homwork and may became aggressive when they watch films of violence
I think that the best things to relief from stress is to watch some sitcoms or
hear something funny like jokes …person should develop his sense of humor and
he should be cool , Comic and optimistic, because some expert of mental .health
have noted that we can't imagine going through a day without laughter.Humor
will make every part of your life better.It will help you trough difficult
times and it will help you make the good times even letter, also i twill
attract good people and good situations to you.
The concept of human rights has existed under several names in European thought
for many centuries, at least since the time of King John of England. After the
king violated a number of ancient laws and customs by which England had been
governed, his subjects forced him to sign the Magna Carta, or Great Charter,
which enumerates a number of what later came to be thought of as human rights.
Among them were the right of the church to be free from governmental
interference, the rights of all free citizens to own and inherit property and
be free from excessive taxes. It established the right of widows who owned
property to choose not to remarry, and established principles of due process
and equality before the law. It also contained provisions forbidding bribery
and official misconduct.
The political and religious traditions in other parts of the world also
proclaimed what have come to be called human rights, calling on rulers to rule
justly and compassionately, and delineating limits on their power over the
lives, property, and activities of their citizens.
In the eighteenth and nineteenth centuries in Europe several philosophers
proposed the concept of "natural rights," rights belonging to a
person by nature and because he was a human being, not by virtue of his
citizenship in a particular country or membership in a particular religious or
ethnic group. This concept was vigorously debated and rejected by some
philosophers as baseless. Others saw it as a formulation of the underlying
principle on which all ideas of citizens' rights and political and religious
liberty were based.
In the late 1700s two revolutions occurred which drew heavily on this concept.
In 1776 most of the British colonies in North America proclaimed their
independence from the British Empire in a document which still stirs feelings,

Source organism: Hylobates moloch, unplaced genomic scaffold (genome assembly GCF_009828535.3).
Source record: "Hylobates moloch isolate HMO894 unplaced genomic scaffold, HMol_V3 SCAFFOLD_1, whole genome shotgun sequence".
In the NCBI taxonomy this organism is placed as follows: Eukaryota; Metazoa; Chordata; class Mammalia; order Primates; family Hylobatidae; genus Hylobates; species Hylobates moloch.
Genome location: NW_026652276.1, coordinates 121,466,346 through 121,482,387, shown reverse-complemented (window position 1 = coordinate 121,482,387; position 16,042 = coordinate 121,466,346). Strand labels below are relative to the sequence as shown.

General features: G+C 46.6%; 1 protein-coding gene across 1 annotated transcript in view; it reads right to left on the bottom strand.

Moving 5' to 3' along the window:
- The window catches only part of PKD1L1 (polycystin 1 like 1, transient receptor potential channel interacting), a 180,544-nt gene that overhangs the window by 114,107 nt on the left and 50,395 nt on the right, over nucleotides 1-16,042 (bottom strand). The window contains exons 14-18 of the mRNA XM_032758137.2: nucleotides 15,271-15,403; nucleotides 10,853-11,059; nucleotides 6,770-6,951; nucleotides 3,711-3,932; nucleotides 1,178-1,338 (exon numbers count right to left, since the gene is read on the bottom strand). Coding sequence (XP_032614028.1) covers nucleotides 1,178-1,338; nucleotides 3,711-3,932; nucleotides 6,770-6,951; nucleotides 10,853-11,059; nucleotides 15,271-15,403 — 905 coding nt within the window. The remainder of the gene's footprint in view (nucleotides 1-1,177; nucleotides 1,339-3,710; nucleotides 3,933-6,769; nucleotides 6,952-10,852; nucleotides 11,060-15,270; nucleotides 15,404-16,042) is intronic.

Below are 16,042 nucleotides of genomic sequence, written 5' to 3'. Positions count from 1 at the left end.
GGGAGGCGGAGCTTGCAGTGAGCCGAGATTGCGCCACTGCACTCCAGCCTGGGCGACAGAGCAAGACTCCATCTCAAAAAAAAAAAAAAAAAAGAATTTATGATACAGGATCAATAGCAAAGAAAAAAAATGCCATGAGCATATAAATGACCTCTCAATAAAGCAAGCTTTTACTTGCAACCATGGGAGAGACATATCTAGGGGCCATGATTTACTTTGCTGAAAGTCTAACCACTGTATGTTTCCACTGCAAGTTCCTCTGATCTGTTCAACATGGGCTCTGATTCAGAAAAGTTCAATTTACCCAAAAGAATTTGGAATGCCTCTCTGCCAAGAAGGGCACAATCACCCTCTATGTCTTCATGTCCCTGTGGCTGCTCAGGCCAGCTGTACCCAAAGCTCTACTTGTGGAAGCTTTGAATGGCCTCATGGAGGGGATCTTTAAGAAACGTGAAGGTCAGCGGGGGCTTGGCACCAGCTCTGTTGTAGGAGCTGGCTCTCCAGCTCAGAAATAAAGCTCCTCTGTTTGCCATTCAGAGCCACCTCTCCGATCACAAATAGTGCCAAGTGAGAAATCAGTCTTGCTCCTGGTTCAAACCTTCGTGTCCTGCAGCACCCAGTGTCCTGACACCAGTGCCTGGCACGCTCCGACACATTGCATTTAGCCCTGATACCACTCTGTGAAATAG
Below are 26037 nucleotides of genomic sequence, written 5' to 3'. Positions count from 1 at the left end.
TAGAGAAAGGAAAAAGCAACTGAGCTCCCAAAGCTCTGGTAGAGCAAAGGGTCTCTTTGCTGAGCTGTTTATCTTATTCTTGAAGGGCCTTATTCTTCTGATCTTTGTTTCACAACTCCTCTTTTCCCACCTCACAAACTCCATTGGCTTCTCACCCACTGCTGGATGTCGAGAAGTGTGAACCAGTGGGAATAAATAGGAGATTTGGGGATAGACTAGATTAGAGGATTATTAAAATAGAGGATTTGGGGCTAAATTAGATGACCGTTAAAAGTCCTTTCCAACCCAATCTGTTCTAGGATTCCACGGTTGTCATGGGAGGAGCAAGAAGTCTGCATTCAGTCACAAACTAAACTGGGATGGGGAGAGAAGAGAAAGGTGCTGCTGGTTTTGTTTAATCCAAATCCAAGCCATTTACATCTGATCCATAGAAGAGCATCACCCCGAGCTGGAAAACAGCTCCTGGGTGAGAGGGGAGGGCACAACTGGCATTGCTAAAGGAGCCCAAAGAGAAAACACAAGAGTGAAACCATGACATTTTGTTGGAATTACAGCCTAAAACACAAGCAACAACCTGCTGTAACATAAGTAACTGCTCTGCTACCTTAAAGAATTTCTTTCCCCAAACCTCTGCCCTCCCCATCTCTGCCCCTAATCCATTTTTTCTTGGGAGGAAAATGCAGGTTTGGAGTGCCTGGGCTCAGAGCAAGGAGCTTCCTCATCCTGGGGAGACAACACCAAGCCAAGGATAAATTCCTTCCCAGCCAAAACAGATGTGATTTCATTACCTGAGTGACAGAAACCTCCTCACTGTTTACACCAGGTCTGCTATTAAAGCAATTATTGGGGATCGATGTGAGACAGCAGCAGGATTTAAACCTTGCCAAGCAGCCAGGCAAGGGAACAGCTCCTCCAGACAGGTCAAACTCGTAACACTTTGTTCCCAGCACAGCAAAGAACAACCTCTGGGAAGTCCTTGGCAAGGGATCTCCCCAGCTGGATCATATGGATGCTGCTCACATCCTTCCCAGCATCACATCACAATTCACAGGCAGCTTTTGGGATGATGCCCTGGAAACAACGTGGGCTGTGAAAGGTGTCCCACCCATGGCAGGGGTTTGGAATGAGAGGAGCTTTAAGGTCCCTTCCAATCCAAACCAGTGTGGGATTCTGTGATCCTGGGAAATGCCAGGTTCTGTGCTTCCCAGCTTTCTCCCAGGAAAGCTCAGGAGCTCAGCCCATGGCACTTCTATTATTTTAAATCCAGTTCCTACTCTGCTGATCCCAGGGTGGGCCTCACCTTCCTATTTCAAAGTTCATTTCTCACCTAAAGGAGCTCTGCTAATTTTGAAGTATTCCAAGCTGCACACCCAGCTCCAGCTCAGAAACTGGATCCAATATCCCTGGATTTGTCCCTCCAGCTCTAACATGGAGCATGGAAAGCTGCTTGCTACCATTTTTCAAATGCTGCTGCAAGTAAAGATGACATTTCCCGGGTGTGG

and debate, the U.S. Declaration of Independence
Globalization refers to increasing global connectivity, integration and
interdependence in the economic, social, technological, cultural, political,
and ecological spheres. Globalization is an umbrella term and is perhaps best
understood as a unitary process inclusive of many sub-processes (such as
enhanced economic interdependence, increased cultural influence, rapid advances
of information technology, and novel governance and geopolitical challenges)
that are increasingly binding people and the biosphere more tightly into one
There are several definitions and all usually mention the increasing connectivity
of economies and ways of life across the world. The Encyclopedia Britannica
says that globalization is the "process by which the experience of
everyday life ... is becoming standardized around theworld." While some
scholars and observers of globalization stress convergence of patterns of
production and consumption and a resulting homogenization of culture, others
stress that globalization has the potential to take many diverse forms
Racism or racialism is a form of race,
especially the belief that one race is superior to another. Racism may be
expressed individually and consciously, through explicit thoughts, feelings, or
acts, or socially and unconsciously, through institutions that promote
inequality between races.
In the 19th century many legitimized racist beliefs and practices through
scientific theories about biological differences among races. Today, most
scientists have rejected the biological basis of race or the validity of
"race" as a scientific concept. Racism, then, becomes discrimination
based on alleged race. Racists themselves usually do believe that humans are
divided into different races.
There are two main definitions of racism today. One of them states that racism
is dicrimination based on alleged race, the other - newer - one states that
racism has started to include also discrimination based on religion or culture
right of women
Nowadays we take it for granted that women have the same rights as men before
the first world war few people believed this.
As far as work was concerned there were jobs wich were regarded as women`s jobs
and other wiche were regarded as men`s jobs. Women`s jobs were generally lower
paid as men`s. Men did almost all the heavy jobs in industry or in transport.
Women had jobs like dress-making,cleanning or worked as servants.
Women`s main role was as being to raise childeren and look for their home.
Women were not expected to take position of leaderschip. Women were not even
allowed to vote in elections.
Before the war some women had been struggling to achieve greater equality with
men. The most famous of these had been the suffragettes who stagged a violent
campaign against the govervment from 1905 to 1914 trying to achieve the right
to vote.however, at the outbreak of war, the were still no near to success.
Many men argued that women were unsuited to such responsibility that women
could not be trusted to vote sensibly that women should not concern themselves
with such male activities and voting